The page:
Concert papers become a permanent part of state history
November 26, 2004
The Nevada Historical Society in Reno received an early holiday gift from Dorotha Schneider of Carson City – one that chronicles the history of the now-defunct Capital Community Concert Association from its founding in 1957 to June 2003, the month of the Association’s final concert.
Eric Moody, curator of manuscripts at the Historical Society, said the four boxes of records “is an important collection. One that helps document the cultural life of Carson City and Northern Nevada during the last four decades.”
Included in the collection are rosters of members, agendas and minutes of meetings, financial records, contracts with performers, constitution, schedules, programs, newspaper clippings and promotional materials, collected by Schneider.
“Dorotha was a very active member of the group,” said Judy Harris, membership chairwoman of the Concert Association for about 10 years.
“She had had collected all of this great information, and we didn’t know what to do with it. So I called up Guy Rocha at the Nevada State Archives and he suggested I call the Reno Historic Society. They were so happy to get it. We were afraid it would have otherwise ended up lost or in the garbage.”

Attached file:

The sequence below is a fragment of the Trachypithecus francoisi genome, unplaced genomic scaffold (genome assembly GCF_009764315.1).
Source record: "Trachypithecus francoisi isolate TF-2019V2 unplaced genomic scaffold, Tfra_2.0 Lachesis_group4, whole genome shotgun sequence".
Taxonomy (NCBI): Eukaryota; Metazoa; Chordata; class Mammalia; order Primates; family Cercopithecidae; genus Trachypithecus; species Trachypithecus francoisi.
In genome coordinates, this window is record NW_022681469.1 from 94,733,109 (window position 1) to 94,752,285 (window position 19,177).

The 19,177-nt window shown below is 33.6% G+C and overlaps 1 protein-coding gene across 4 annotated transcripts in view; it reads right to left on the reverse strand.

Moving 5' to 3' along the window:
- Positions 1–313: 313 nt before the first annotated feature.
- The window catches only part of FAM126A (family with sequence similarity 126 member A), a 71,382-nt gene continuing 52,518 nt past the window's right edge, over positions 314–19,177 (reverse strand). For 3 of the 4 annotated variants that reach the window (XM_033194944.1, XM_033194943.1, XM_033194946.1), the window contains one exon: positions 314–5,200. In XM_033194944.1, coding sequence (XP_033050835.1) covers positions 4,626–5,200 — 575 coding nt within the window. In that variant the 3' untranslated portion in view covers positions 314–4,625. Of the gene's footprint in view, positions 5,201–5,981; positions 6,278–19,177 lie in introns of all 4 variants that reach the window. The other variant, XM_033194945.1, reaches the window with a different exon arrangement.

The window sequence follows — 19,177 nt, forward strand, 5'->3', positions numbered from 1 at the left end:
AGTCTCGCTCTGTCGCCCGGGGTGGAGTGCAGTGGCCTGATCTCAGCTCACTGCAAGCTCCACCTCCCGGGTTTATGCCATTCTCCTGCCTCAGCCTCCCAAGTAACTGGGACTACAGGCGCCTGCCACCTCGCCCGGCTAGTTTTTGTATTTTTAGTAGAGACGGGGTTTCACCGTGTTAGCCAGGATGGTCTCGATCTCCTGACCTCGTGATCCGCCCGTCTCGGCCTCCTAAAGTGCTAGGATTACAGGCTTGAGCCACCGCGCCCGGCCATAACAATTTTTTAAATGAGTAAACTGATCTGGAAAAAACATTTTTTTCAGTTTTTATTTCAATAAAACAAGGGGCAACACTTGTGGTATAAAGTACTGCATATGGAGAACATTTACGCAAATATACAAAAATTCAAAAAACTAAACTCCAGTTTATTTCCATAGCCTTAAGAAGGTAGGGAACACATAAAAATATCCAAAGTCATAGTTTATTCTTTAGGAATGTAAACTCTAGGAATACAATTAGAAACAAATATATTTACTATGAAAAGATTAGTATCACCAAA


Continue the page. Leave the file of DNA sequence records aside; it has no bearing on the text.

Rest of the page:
“We also have a 9-foot Baldwin Concert Grand piano which we gave custody of to the Brewery Arts Center. We always kept it on stage at the community center during our concerts and will use it again in case we ever get the concerts back.”
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The Capital Community Concert Association produced between four and five concerts a year, said Harris.
The documents will be in good company.
Established in 1904, The Nevada Historical Society is Nevada’s oldest museum and contains historic documents from Nevada luminaries like the late U.S. Senator Patrick A. McCarran and George Wingfield, and includes organizational history from the Virginia & Gold Hill Water Co., Harold’s Club, Women’s Christian Temperance Union, The Works Progress Administration and the Manhattan Silver Mining Co.
For historical scholars and history buffs, the 100-year-old Society contains a lode of research (more than 2,700 collections) and one-of-a-kind materials including personal papers, not available anywhere else, most dating from 1850 to the present.
Contact reporter Peter Thompson at email@example.com or 881-1215.